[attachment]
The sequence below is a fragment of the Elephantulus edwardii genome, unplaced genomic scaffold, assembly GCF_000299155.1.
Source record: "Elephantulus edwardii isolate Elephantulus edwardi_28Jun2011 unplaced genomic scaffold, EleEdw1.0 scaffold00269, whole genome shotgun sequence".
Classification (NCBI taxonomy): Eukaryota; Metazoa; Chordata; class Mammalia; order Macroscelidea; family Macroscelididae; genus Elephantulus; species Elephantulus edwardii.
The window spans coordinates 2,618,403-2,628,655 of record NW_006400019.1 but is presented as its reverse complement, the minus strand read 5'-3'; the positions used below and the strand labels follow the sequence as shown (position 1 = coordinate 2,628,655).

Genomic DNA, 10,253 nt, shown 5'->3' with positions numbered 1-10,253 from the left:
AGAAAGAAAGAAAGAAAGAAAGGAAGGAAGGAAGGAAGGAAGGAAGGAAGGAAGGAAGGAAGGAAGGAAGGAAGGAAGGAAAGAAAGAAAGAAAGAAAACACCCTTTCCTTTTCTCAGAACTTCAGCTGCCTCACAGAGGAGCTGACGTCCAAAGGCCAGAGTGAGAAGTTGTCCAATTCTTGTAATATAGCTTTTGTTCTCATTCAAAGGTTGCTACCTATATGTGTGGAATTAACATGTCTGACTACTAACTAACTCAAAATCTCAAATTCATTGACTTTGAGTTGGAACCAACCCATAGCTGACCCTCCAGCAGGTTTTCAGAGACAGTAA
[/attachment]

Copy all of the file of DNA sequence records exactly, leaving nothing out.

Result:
The sequence below is a fragment of the Elephantulus edwardii genome, unplaced genomic scaffold, assembly GCF_000299155.1.
Source record: "Elephantulus edwardii isolate Elephantulus edwardi_28Jun2011 unplaced genomic scaffold, EleEdw1.0 scaffold00269, whole genome shotgun sequence".
Classification (NCBI taxonomy): Eukaryota; Metazoa; Chordata; class Mammalia; order Macroscelidea; family Macroscelididae; genus Elephantulus; species Elephantulus edwardii.
The window spans coordinates 2,618,403-2,628,655 of record NW_006400019.1 but is presented as its reverse complement, the minus strand read 5'-3'; the positions used below and the strand labels follow the sequence as shown (position 1 = coordinate 2,628,655).

Genomic DNA, 10,253 nt, shown 5'->3' with positions numbered 1-10,253 from the left:
AGAAAGAAAGAAAGAAAGAAAGGAAGGAAGGAAGGAAGGAAGGAAGGAAGGAAGGAAGGAAGGAAGGAAGGAAGGAAGGAAAGAAAGAAAGAAAGAAAACACCCTTTCCTTTTCTCAGAACTTCAGCTGCCTCACAGAGGAGCTGACGTCCAAAGGCCAGAGTGAGAAGTTGTCCAATTCTTGTAATATAGCTTTTGTTCTCATTCAAAGGTTGCTACCTATATGTGTGGAATTAACATGTCTGACTACTAACTAACTCAAAATCTCAAATTCATTGACTTTGAGTTGGAACCAACCCATAGCTGACCCTCCAGCAGGTTTTCAGAGACAGTAA